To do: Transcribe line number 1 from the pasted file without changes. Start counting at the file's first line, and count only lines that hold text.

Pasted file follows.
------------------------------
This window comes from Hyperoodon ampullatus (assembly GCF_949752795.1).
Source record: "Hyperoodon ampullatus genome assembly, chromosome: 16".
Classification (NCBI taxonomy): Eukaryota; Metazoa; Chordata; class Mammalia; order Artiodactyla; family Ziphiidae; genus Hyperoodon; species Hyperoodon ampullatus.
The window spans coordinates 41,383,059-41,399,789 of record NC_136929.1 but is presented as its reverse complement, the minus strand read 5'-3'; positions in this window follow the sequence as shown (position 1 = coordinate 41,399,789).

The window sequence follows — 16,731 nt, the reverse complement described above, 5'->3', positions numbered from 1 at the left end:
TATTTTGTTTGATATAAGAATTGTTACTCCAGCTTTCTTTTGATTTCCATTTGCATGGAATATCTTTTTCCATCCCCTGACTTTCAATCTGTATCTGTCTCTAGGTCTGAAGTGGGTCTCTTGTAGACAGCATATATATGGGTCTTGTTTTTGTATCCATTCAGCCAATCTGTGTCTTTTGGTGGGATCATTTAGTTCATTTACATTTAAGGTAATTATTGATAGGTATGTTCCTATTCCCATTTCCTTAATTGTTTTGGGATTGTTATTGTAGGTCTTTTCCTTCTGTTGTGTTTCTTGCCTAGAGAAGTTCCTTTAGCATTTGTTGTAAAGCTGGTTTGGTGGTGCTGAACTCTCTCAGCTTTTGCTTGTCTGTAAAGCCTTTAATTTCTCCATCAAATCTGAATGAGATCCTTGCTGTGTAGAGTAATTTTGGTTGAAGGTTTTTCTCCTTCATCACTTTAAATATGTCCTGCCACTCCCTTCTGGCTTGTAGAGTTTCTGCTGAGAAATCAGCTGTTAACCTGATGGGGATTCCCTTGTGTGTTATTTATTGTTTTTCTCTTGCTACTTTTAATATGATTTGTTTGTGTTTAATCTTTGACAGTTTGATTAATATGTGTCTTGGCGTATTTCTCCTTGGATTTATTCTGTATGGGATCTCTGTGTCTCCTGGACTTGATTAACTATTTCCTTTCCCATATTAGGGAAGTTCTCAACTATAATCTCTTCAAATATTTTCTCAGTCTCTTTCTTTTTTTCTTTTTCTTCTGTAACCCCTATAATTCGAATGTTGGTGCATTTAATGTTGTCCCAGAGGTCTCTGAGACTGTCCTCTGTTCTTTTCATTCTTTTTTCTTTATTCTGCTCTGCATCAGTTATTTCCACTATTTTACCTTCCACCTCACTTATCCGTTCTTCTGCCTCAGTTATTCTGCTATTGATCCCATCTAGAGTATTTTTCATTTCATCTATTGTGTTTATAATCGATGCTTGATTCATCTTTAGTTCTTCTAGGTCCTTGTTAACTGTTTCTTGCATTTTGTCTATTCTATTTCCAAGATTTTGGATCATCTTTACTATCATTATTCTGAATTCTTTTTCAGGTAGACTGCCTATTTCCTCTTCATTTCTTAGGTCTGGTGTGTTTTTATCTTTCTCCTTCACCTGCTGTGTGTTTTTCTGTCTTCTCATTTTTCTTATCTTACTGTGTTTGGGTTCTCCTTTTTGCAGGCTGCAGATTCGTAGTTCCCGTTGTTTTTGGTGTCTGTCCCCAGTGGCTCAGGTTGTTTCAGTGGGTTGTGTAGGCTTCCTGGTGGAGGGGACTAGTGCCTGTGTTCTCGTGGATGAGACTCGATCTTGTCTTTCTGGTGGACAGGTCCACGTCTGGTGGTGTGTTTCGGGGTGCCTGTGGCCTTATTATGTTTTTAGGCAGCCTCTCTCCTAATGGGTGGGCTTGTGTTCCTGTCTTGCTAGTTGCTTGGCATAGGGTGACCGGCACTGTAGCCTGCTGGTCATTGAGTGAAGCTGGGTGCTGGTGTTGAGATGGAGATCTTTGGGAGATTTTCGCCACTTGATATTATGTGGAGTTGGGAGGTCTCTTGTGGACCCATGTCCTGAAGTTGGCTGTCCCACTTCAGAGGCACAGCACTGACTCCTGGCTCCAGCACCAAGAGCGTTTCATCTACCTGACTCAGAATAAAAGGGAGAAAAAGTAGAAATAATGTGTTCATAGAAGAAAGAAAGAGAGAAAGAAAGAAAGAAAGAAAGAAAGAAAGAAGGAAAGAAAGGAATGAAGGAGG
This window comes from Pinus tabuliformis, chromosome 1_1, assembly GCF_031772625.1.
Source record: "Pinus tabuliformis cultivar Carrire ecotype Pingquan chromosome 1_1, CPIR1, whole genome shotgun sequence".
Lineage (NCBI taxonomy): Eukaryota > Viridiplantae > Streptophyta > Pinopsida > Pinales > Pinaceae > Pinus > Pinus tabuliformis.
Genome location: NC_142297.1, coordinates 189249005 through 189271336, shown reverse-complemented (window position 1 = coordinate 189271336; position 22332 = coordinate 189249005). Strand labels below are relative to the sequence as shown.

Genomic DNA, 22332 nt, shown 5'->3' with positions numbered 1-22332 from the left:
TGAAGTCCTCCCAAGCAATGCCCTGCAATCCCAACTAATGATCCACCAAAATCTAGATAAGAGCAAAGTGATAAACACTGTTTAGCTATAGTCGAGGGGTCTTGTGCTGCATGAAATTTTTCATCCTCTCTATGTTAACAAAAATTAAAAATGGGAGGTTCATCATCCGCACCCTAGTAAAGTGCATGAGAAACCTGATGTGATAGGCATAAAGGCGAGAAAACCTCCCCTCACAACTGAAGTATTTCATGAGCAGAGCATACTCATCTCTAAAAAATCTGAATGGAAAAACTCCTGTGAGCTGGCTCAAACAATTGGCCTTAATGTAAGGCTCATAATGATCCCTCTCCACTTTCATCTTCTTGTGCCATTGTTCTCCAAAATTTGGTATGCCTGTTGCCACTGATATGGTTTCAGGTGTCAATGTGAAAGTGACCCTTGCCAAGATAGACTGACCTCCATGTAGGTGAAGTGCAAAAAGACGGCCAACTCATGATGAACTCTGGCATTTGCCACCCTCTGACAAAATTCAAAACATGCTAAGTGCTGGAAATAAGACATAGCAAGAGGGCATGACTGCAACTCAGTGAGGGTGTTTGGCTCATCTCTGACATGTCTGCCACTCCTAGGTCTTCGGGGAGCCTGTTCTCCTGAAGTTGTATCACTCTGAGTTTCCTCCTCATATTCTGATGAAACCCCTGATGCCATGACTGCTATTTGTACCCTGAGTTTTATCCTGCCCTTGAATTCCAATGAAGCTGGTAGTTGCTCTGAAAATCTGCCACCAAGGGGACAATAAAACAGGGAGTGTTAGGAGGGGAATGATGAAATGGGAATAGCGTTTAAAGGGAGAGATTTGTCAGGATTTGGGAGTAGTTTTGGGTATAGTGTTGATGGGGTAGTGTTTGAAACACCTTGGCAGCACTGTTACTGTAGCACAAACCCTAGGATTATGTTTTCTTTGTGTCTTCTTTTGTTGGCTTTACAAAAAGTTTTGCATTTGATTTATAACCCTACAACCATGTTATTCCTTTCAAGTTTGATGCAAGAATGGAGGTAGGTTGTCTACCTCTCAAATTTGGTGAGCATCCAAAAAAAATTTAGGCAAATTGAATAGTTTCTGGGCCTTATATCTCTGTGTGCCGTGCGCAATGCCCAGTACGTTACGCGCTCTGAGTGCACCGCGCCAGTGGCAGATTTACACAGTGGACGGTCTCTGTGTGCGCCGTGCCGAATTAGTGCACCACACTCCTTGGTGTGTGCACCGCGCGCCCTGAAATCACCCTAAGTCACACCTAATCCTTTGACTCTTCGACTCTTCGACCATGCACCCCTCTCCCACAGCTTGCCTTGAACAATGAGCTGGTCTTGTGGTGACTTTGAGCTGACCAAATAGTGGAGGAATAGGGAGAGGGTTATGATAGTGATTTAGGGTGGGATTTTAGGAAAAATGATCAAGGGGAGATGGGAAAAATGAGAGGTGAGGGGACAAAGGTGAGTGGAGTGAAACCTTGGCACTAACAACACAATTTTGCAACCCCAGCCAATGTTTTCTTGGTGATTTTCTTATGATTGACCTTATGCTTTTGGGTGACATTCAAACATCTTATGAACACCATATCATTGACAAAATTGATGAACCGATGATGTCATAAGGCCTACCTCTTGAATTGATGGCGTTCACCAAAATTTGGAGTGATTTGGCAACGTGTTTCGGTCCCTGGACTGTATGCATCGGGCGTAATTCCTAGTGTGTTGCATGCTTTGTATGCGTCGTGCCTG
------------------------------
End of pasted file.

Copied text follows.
This window comes from Hyperoodon ampullatus (assembly GCF_949752795.1).